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Atlantic Sailing: seven crew websites to find a boat (or Crew)

Seven websites to find a boat to sail across the Atlantic – as crew, or to find crew!

Christopher Columbus needed to convince the Queen of Spain to sail across the Atlantic. Nowadays, we have the internet: one of the three methods to find a boat. Here are 7 sailing crew websites that help you get started to find a boat for an Atlantic Sailing Adventure!

1. OceanCrewLink

Ocean Crew Link works as an introduction service to potential crew and boats looking to do any offshore passage: a boat sailing between two places at a particular time. On average, 10 to 15 new ocean sailing opportunities are posted to the site each week. Around 100+ active sailing opportunities are up at one time, and almost 10,000 users receive the weekly mailing with new opportunities.
Investment: The subscription fee is US$10 for three months access.

2. Findacrew.net

The platform offers a wide selection of crew opportunities around the world. Right now (February 2018), you can find around 900 boats to jump on. Creating an extensive crew profile will allow you to search opportunities, express interest “waves” to boat owners and to receive messages from premium users. Also, as a premium user you can of everything said above plus directly message crew candidates and boat owners. Find a Crew has a full-time support team, providing service, and monitoring any dodgy activity. All profiles and profile updates are manually approved.
Investment: You can upgrade to premium membership at any time for a period of 30, 60, 90 or 365 days. 30-day premium membership costs €49 /month and 365 premium costs €277/year.

3. Crewbay

Crewbay is an online crewing platform designed to connect newbie, amateur, and professional yacht crew with captains and boat owners from all over the world, and vice versa. The platform has more than 150 boats registered every month. Crewbay just redesigned their website. You can still access for free, yet it provides extras for paid members.
Investment: Premium (£7/month) enables unlimited check-ins which put you top, allows unlimited messages, contact numbers, and URLs (FB page, website, etc.), a more prominent advert with more content, unlimited photos and more!

4. SailOPO

Sail OPO (Sail Offshore Passage Opportunities) is a crew network that seeks, gathers, and creates quality offshore passage opportunities for its members. Details of passage opportunities will be e-mailed to potential crew candidates as they come up, and OPO staff approves them. SailOPO is predominantly USA based, and also occasionally organizes rallies, for example from USA mainland to Bermuda. Investment: US$199 for an initial yearly membership while renewal comes at a discounted rate of US$135.

5. Crewseekers

Crewseekers is a global introductory service bringing captains and crew together. Both amateur and professional sailing opportunities from all around the world are available on the platform. The website includes crew positions with private boats, delivery companies, sail training organizations, charter companies, sailing charities, and races. You must become a member to be able to contact captains.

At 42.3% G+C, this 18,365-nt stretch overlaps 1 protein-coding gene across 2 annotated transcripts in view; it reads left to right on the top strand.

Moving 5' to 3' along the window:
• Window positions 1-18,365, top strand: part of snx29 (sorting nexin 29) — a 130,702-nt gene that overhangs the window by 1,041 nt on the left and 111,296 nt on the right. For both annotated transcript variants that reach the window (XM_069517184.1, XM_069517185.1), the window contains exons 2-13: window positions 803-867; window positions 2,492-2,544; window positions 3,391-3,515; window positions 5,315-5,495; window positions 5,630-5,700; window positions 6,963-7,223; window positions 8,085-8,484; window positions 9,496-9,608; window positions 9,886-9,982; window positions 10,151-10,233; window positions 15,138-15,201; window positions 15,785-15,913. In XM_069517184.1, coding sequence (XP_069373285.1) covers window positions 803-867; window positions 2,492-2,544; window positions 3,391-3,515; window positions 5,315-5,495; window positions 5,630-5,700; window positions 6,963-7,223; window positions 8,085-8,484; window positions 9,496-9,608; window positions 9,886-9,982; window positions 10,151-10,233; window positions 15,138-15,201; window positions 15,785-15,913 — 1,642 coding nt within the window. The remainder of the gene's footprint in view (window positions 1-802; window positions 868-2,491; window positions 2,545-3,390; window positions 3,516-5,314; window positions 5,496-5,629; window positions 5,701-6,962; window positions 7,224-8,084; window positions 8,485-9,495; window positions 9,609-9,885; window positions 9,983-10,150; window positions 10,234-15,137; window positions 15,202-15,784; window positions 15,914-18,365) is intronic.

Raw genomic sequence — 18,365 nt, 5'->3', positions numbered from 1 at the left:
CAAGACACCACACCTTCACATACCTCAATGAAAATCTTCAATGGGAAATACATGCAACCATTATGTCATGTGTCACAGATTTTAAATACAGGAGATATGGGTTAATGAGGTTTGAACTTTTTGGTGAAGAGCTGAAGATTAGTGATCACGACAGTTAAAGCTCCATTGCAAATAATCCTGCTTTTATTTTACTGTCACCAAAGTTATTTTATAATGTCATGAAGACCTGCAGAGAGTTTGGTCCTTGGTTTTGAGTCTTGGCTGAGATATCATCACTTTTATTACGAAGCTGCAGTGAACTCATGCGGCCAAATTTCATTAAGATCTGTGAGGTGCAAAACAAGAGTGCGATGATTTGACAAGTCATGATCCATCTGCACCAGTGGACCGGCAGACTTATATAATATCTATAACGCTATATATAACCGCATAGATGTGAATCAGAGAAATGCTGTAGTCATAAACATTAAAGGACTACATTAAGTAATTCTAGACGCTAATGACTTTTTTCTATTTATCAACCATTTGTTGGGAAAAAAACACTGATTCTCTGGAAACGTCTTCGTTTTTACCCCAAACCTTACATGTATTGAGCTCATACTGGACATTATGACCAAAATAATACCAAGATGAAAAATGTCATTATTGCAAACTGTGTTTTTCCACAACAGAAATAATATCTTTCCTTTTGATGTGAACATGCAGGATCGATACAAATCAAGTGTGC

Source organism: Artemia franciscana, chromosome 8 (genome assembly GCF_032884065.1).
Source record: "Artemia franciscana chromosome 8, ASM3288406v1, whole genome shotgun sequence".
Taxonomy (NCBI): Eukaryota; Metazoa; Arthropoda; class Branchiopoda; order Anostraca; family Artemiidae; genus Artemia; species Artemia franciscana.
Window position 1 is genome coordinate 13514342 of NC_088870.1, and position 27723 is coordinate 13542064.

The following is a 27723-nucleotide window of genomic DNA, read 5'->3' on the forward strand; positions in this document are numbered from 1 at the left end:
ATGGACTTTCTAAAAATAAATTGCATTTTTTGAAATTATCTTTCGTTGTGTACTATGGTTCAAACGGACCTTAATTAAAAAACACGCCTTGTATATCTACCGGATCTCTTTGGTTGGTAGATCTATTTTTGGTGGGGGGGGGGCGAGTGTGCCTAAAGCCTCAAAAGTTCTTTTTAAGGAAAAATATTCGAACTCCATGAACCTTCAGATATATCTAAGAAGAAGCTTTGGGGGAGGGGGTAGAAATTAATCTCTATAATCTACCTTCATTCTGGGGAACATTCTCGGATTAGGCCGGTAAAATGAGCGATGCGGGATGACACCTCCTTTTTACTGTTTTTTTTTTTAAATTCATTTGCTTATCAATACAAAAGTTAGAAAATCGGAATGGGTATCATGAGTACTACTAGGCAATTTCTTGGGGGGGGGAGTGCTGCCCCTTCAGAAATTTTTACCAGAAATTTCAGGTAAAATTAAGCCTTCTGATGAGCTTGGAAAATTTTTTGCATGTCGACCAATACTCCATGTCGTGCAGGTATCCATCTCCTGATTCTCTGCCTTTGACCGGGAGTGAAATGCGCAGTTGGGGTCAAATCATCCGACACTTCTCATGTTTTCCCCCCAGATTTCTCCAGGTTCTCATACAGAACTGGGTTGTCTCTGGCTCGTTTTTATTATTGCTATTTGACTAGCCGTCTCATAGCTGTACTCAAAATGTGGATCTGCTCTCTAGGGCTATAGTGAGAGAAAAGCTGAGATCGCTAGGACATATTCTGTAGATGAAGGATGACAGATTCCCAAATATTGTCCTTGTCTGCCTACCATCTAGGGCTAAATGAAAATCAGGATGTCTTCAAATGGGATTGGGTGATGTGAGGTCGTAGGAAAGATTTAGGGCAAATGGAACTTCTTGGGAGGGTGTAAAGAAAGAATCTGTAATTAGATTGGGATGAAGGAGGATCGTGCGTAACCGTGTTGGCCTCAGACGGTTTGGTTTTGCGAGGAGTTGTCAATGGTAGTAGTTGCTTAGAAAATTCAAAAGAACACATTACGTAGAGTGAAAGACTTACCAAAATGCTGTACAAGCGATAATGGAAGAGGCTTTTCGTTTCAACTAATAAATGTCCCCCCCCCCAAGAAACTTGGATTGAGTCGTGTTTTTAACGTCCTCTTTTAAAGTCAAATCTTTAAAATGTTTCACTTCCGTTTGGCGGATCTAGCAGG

Investment: Become a member for six months (£75), 12 months (£99), or 18 months (£135).

6. 7Knots

A basic website where you can see opportunities without registration. Once registered you can access contact details. There is a ‘crewlist’ and ‘crew wanted’ section where you can read advertisements and reach out. You can search ‘Atlantic’ and see all ads posted that included the Atlantic. It takes a minute to register. Once done, you can freely contact captains.

7. Yotspot

Yotspot is a large yachting hub that mostly focuses on paid sailing opportunities. Captains, as well as Crew agencies, are allowed to post to the website. With a database of over 6,000 courses, Yotspot also serves as an information portal on training and certifications in sailing.
Investment: As a crew, you can create a free account and contact opportunities of interest. It is quite a time investment to build a completed profile.

 

What else to bear mind?

I have squished the basic info of these seven crew websites to get you started. There is no ‘best’ crew website. Each one has their unique edge and differs in other aspects. Choose your favourite(s) and sign up! Find a complete list (including crew websites in other languages and countries, facebook groups and other forums), the full sailing crew website reviews, comparison, and explanation of the above websites, and more tips, tricks, words of caution, and places online and offline to find a boat to sail across the Atlantic in book Ocean Nomad: the Complete Atlantic Sailing Crew Guide (Download a free sample). You can unlock access to sailing crew opportunities from my network and adventure hunt skills by becoming a Very Important Pirate.

Above all, be aware that finding a boat is one thing but finding the RIGHT boat requires careful research, investigation and preparation and is what makes all the difference for a happy, safe and meaningful sailboat ride across the Atlantic. Super Important! ALWAYS do your research to assess if the boat, captain, and crew are safe, reliable and a happy match. I created a mega extensive Safety & Happiness checklist that can help you figure this out in Ocean Nomad. Don’t let your eagerness to set sail overrule your investigative spirit, gut feeling and judgment.

Make it happen!

Ahoy salty sailors and adventure travellers!
Helpful post? Pin it and save for later!sailing across the Atlantic

 

 


As always, opinions are my own. No crew websites sponsors me to write any of the above. This blog is based on my own findings and research.

 

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Humans love to suck: glass, steel and bamboo alternatives to plastic straws